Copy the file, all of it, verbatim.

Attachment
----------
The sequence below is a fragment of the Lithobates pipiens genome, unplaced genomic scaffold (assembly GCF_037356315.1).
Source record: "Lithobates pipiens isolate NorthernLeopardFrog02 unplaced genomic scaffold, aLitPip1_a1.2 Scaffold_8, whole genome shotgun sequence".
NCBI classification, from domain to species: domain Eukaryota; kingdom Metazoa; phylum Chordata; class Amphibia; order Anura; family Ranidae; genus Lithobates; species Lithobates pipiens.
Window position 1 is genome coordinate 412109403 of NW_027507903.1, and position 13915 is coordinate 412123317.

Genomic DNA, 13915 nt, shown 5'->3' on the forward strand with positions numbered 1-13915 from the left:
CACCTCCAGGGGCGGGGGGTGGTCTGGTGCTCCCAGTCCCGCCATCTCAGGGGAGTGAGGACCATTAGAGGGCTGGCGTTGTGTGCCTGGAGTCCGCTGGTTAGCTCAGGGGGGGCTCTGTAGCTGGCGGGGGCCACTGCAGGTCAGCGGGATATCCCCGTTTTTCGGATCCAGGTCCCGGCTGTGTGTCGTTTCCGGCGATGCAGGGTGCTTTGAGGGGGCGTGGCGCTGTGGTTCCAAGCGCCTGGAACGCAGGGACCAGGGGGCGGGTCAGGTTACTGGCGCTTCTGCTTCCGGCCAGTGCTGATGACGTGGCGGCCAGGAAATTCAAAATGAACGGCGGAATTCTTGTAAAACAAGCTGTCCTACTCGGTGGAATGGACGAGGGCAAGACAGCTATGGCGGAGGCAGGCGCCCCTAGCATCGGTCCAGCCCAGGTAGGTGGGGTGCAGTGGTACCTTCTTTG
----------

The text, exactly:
The sequence below is a fragment of the Lithobates pipiens genome, unplaced genomic scaffold (assembly GCF_037356315.1).
Source record: "Lithobates pipiens isolate NorthernLeopardFrog02 unplaced genomic scaffold, aLitPip1_a1.2 Scaffold_8, whole genome shotgun sequence".
NCBI classification, from domain to species: domain Eukaryota; kingdom Metazoa; phylum Chordata; class Amphibia; order Anura; family Ranidae; genus Lithobates; species Lithobates pipiens.
Window position 1 is genome coordinate 412109403 of NW_027507903.1, and position 13915 is coordinate 412123317.

Genomic DNA, 13915 nt, shown 5'->3' on the forward strand with positions numbered 1-13915 from the left:
CACCTCCAGGGGCGGGGGGTGGTCTGGTGCTCCCAGTCCCGCCATCTCAGGGGAGTGAGGACCATTAGAGGGCTGGCGTTGTGTGCCTGGAGTCCGCTGGTTAGCTCAGGGGGGGCTCTGTAGCTGGCGGGGGCCACTGCAGGTCAGCGGGATATCCCCGTTTTTCGGATCCAGGTCCCGGCTGTGTGTCGTTTCCGGCGATGCAGGGTGCTTTGAGGGGGCGTGGCGCTGTGGTTCCAAGCGCCTGGAACGCAGGGACCAGGGGGCGGGTCAGGTTACTGGCGCTTCTGCTTCCGGCCAGTGCTGATGACGTGGCGGCCAGGAAATTCAAAATGAACGGCGGAATTCTTGTAAAACAAGCTGTCCTACTCGGTGGAATGGACGAGGGCAAGACAGCTATGGCGGAGGCAGGCGCCCCTAGCATCGGTCCAGCCCAGGTAGGTGGGGTGCAGTGGTACCTTCTTTG